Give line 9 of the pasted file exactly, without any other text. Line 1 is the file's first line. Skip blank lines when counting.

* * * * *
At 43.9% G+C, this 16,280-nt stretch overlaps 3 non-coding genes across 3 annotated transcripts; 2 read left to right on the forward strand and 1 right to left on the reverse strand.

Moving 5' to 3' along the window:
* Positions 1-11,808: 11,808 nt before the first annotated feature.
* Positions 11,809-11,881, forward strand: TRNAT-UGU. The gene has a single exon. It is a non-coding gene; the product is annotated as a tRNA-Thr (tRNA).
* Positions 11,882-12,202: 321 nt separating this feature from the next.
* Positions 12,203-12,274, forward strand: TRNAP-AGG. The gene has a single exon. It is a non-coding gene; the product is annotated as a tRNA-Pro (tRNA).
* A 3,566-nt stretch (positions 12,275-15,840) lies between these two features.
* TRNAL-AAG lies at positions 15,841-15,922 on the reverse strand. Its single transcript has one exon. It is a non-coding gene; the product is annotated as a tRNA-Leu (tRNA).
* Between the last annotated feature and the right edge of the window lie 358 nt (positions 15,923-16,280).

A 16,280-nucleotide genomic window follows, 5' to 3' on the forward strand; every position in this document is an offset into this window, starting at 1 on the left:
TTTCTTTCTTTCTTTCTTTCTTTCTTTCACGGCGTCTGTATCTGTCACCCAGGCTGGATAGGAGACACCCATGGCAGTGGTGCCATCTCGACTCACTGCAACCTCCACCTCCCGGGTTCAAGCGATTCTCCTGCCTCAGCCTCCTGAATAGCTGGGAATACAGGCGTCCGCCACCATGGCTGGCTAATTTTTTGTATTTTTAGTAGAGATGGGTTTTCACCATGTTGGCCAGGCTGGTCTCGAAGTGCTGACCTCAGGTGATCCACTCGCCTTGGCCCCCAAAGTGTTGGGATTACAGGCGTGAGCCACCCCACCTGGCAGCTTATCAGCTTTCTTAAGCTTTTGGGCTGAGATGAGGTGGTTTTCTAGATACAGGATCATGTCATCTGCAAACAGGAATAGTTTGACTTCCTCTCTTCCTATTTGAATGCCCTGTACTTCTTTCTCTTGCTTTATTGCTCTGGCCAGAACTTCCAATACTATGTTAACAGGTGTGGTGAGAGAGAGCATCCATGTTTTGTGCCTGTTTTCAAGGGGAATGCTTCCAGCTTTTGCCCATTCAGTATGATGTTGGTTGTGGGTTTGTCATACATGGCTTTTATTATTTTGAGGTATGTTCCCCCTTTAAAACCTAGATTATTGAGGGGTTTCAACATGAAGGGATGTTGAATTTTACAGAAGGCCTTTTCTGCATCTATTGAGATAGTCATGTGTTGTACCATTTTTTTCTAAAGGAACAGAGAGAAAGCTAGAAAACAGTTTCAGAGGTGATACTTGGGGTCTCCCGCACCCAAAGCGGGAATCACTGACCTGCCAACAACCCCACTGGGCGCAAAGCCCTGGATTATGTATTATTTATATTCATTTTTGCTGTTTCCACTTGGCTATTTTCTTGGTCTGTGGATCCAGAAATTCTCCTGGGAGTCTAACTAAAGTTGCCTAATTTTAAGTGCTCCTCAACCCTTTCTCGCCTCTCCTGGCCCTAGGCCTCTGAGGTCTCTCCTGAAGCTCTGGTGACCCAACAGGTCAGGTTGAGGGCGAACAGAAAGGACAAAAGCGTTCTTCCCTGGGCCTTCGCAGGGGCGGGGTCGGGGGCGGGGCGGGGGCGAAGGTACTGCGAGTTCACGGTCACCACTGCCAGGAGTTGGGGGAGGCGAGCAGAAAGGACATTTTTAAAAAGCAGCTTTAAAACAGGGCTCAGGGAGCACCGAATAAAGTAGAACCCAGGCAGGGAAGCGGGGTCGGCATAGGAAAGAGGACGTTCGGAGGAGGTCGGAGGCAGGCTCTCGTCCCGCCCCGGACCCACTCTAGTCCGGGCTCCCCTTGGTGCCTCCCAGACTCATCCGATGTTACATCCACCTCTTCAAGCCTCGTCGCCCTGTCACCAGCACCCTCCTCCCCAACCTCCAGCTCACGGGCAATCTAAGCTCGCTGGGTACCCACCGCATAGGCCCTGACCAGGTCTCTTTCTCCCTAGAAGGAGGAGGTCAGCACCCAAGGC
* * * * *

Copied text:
* Between the last annotated feature and the right edge of the window lie 358 nt (positions 15,923-16,280).